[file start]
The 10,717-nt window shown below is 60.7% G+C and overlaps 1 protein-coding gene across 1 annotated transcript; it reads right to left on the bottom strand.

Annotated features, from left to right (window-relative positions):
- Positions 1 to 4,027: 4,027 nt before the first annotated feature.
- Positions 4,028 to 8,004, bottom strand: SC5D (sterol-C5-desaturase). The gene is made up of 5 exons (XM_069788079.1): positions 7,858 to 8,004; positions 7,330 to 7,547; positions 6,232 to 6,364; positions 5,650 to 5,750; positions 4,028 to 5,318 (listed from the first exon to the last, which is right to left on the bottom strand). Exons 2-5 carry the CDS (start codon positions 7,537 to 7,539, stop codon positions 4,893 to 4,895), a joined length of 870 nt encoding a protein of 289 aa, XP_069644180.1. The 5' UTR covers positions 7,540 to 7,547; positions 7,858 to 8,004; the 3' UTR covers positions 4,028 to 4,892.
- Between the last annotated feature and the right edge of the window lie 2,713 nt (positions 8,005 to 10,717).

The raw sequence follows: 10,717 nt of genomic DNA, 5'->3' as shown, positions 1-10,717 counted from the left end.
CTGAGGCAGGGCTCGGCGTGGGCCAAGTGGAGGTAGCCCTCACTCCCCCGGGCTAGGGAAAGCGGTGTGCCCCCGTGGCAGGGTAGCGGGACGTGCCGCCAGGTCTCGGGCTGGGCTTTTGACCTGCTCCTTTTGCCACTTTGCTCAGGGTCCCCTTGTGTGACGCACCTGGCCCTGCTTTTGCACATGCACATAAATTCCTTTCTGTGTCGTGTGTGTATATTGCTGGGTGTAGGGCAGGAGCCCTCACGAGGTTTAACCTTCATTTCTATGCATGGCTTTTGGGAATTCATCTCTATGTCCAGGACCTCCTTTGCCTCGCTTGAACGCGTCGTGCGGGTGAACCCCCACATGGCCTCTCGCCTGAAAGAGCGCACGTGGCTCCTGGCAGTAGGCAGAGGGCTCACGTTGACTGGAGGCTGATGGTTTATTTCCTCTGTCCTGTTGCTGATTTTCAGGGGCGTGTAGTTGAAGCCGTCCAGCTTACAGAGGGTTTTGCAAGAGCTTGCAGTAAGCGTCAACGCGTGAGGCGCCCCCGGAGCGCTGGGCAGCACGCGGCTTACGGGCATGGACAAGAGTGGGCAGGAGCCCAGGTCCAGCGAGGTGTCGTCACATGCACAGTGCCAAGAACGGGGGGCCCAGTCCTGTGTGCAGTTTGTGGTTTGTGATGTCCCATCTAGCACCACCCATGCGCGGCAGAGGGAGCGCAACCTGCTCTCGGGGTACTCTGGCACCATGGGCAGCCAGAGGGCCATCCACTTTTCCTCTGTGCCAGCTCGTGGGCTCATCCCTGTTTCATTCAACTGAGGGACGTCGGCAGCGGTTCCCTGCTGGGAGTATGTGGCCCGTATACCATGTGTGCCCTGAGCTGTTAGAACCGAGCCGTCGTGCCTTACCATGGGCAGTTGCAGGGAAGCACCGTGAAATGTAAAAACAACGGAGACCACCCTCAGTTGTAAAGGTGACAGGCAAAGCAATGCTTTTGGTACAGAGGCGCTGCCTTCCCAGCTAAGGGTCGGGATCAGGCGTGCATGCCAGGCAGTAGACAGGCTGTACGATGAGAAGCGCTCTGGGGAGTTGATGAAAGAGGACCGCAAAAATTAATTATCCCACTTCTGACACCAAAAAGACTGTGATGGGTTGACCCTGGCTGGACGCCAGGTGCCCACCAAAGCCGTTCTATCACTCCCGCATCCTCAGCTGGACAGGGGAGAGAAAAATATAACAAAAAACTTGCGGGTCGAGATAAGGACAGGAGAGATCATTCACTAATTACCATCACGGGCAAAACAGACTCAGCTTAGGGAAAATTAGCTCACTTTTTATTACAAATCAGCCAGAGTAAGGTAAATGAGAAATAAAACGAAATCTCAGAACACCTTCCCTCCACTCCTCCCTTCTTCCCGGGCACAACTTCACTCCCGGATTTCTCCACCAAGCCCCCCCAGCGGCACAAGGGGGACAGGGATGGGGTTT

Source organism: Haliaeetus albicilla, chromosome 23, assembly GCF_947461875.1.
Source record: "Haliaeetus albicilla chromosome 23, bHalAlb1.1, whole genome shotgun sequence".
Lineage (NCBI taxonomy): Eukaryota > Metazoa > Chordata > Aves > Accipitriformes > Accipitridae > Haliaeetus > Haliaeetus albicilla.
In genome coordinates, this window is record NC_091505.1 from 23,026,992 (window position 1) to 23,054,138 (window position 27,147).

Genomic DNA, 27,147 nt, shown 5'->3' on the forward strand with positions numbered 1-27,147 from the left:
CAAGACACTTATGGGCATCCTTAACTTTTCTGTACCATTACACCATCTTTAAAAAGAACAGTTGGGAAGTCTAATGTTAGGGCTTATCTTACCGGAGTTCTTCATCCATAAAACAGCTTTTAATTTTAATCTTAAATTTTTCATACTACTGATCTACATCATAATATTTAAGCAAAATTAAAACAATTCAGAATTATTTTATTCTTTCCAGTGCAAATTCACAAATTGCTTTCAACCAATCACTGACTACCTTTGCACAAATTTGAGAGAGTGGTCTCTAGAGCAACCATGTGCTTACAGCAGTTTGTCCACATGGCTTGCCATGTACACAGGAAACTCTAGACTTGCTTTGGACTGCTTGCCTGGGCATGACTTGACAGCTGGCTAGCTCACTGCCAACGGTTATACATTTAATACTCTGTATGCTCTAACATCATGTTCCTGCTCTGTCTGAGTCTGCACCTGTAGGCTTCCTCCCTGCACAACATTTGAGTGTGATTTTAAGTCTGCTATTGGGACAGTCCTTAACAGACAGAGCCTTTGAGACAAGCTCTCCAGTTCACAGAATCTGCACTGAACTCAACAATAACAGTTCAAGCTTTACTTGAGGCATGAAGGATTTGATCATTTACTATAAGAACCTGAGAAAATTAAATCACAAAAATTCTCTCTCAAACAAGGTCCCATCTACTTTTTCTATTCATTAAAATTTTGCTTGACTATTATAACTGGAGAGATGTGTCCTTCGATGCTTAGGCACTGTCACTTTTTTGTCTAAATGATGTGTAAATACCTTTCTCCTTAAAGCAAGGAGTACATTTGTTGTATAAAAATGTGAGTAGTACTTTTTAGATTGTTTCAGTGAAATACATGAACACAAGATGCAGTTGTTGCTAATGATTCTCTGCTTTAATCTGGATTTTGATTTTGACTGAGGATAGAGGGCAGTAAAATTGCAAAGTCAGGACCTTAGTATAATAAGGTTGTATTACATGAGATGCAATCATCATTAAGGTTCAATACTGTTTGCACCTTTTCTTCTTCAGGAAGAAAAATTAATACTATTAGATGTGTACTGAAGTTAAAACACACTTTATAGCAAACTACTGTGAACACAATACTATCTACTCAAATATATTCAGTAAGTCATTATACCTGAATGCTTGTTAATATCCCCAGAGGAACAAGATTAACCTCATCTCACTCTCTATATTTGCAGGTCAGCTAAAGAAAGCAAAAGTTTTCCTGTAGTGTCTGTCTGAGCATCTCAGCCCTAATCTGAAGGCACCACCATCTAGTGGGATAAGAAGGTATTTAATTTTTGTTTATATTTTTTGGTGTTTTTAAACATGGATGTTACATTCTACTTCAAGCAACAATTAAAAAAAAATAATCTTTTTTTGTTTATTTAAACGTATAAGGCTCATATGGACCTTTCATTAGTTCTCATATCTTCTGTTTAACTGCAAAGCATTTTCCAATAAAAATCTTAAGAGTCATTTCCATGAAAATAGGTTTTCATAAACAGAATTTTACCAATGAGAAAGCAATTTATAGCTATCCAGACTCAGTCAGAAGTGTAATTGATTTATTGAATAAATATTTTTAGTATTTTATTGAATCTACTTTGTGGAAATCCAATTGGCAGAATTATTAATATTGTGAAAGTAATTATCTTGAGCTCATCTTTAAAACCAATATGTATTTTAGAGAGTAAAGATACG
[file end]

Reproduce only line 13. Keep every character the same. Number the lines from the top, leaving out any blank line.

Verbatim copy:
CAAGACACTTATGGGCATCCTTAACTTTTCTGTACCATTACACCATCTTTAAAAAGAACAGTTGGGAAGTCTAATGTTAGGGCTTATCTTACCGGAGTTCTTCATCCATAAAACAGCTTTTAATTTTAATCTTAAATTTTTCATACTACTGATCTACATCATAATATTTAAGCAAAATTAAAACAATTCAGAATTATTTTATTCTTTCCAGTGCAAATTCACAAATTGCTTTCAACCAATCACTGACTACCTTTGCACAAATTTGAGAGAGTGGTCTCTAGAGCAACCATGTGCTTACAGCAGTTTGTCCACATGGCTTGCCATGTACACAGGAAACTCTAGACTTGCTTTGGACTGCTTGCCTGGGCATGACTTGACAGCTGGCTAGCTCACTGCCAACGGTTATACATTTAATACTCTGTATGCTCTAACATCATGTTCCTGCTCTGTCTGAGTCTGCACCTGTAGGCTTCCTCCCTGCACAACATTTGAGTGTGATTTTAAGTCTGCTATTGGGACAGTCCTTAACAGACAGAGCCTTTGAGACAAGCTCTCCAGTTCACAGAATCTGCACTGAACTCAACAATAACAGTTCAAGCTTTACTTGAGGCATGAAGGATTTGATCATTTACTATAAGAACCTGAGAAAATTAAATCACAAAAATTCTCTCTCAAACAAGGTCCCATCTACTTTTTCTATTCATTAAAATTTTGCTTGACTATTATAACTGGAGAGATGTGTCCTTCGATGCTTAGGCACTGTCACTTTTTTGTCTAAATGATGTGTAAATACCTTTCTCCTTAAAGCAAGGAGTACATTTGTTGTATAAAAATGTGAGTAGTACTTTTTAGATTGTTTCAGTGAAATACATGAACACAAGATGCAGTTGTTGCTAATGATTCTCTGCTTTAATCTGGATTTTGATTTTGACTGAGGATAGAGGGCAGTAAAATTGCAAAGTCAGGACCTTAGTATAATAAGGTTGTATTACATGAGATGCAATCATCATTAAGGTTCAATACTGTTTGCACCTTTTCTTCTTCAGGAAGAAAAATTAATACTATTAGATGTGTACTGAAGTTAAAACACACTTTATAGCAAACTACTGTGAACACAATACTATCTACTCAAATATATTCAGTAAGTCATTATACCTGAATGCTTGTTAATATCCCCAGAGGAACAAGATTAACCTCATCTCACTCTCTATATTTGCAGGTCAGCTAAAGAAAGCAAAAGTTTTCCTGTAGTGTCTGTCTGAGCATCTCAGCCCTAATCTGAAGGCACCACCATCTAGTGGGATAAGAAGGTATTTAATTTTTGTTTATATTTTTTGGTGTTTTTAAACATGGATGTTACATTCTACTTCAAGCAACAATTAAAAAAAAATAATCTTTTTTTGTTTATTTAAACGTATAAGGCTCATATGGACCTTTCATTAGTTCTCATATCTTCTGTTTAACTGCAAAGCATTTTCCAATAAAAATCTTAAGAGTCATTTCCATGAAAATAGGTTTTCATAAACAGAATTTTACCAATGAGAAAGCAATTTATAGCTATCCAGACTCAGTCAGAAGTGTAATTGATTTATTGAATAAATATTTTTAGTATTTTATTGAATCTACTTTGTGGAAATCCAATTGGCAGAATTATTAATATTGTGAAAGTAATTATCTTGAGCTCATCTTTAAAACCAATATGTATTTTAGAGAGTAAAGATACG